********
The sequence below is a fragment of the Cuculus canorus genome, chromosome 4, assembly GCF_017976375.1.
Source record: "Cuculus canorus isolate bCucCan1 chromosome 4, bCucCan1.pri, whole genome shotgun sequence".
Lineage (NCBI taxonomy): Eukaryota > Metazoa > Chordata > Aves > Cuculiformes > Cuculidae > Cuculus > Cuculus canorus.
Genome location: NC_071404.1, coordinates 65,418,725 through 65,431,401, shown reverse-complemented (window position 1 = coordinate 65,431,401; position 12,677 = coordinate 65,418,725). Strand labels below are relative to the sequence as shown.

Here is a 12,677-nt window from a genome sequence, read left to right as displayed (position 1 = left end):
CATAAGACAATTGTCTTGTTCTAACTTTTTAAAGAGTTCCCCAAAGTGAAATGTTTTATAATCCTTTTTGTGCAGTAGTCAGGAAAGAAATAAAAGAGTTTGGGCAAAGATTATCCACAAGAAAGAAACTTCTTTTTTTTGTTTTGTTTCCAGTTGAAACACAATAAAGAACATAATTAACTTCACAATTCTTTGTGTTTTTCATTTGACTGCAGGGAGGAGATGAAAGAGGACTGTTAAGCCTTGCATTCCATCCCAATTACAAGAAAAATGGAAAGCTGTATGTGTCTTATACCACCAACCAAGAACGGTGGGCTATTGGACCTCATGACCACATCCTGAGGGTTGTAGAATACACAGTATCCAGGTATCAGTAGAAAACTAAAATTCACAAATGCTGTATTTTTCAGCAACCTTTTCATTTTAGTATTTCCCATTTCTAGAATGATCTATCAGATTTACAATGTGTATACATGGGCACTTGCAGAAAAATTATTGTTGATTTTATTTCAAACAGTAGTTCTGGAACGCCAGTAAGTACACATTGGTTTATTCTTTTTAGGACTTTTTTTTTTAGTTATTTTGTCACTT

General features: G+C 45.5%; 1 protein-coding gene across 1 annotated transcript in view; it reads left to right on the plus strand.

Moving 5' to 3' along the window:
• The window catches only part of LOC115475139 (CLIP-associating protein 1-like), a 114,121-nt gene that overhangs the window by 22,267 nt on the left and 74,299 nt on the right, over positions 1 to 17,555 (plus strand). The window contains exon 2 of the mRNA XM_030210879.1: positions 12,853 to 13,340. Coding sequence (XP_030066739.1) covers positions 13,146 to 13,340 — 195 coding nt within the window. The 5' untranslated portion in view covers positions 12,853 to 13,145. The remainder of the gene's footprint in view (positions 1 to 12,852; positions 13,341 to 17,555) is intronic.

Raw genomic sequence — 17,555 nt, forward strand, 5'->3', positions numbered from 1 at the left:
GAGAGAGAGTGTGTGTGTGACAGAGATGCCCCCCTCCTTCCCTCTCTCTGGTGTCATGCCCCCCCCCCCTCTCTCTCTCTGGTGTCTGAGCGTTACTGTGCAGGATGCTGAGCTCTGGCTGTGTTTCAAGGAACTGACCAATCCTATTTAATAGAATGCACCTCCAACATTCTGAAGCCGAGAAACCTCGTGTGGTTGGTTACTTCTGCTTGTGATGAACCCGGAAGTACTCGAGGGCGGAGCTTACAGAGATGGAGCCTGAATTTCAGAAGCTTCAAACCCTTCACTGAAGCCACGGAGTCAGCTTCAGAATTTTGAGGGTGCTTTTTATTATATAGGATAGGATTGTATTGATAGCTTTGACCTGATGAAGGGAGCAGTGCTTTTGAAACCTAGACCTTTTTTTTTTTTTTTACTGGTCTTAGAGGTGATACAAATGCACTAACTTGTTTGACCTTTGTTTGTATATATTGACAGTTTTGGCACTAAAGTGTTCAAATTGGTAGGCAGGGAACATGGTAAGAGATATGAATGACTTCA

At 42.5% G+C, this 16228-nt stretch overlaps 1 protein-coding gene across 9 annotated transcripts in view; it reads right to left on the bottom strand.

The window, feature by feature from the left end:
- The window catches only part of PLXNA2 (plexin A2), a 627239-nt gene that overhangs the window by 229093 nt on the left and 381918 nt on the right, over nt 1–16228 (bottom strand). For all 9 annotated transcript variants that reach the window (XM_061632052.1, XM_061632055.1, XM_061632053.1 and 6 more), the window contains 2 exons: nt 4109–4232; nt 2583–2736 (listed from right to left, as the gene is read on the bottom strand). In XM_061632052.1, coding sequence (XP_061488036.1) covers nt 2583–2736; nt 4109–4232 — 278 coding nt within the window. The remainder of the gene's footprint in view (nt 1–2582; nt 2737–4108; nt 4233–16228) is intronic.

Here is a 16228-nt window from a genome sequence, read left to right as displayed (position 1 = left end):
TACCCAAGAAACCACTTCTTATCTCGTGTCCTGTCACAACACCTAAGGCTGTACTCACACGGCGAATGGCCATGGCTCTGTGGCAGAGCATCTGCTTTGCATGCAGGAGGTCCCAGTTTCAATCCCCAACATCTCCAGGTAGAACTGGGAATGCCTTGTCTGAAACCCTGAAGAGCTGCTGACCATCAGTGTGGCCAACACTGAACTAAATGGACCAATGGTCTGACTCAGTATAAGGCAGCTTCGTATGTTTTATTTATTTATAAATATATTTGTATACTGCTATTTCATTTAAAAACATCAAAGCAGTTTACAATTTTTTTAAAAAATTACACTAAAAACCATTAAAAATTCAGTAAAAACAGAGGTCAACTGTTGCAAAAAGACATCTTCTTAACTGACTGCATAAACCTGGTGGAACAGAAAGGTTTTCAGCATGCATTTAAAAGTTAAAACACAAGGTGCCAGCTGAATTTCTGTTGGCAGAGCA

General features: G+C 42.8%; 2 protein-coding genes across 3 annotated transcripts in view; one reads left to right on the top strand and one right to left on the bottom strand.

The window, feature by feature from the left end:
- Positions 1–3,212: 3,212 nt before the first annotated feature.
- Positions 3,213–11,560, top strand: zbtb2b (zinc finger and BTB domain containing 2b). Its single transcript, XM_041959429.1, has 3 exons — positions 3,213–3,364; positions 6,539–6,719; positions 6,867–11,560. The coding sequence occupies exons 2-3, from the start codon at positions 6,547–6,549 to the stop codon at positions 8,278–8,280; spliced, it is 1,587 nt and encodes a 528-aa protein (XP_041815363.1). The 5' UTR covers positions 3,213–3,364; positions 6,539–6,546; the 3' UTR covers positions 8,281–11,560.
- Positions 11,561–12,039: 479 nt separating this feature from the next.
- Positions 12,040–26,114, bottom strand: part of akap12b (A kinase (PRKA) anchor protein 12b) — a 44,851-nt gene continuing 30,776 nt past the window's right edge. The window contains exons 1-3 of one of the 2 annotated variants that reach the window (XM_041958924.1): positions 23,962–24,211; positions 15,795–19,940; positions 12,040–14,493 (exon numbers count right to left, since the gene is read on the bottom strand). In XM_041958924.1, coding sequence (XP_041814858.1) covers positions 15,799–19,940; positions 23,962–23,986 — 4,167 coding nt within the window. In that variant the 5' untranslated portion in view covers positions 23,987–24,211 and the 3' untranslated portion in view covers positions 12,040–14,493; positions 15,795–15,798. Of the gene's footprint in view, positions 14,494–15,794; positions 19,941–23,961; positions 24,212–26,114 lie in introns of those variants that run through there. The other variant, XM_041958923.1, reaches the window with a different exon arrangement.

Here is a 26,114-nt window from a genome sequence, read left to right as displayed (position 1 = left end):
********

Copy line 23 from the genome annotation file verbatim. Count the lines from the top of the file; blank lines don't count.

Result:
Here is a 26,114-nt window from a genome sequence, read left to right as displayed (position 1 = left end):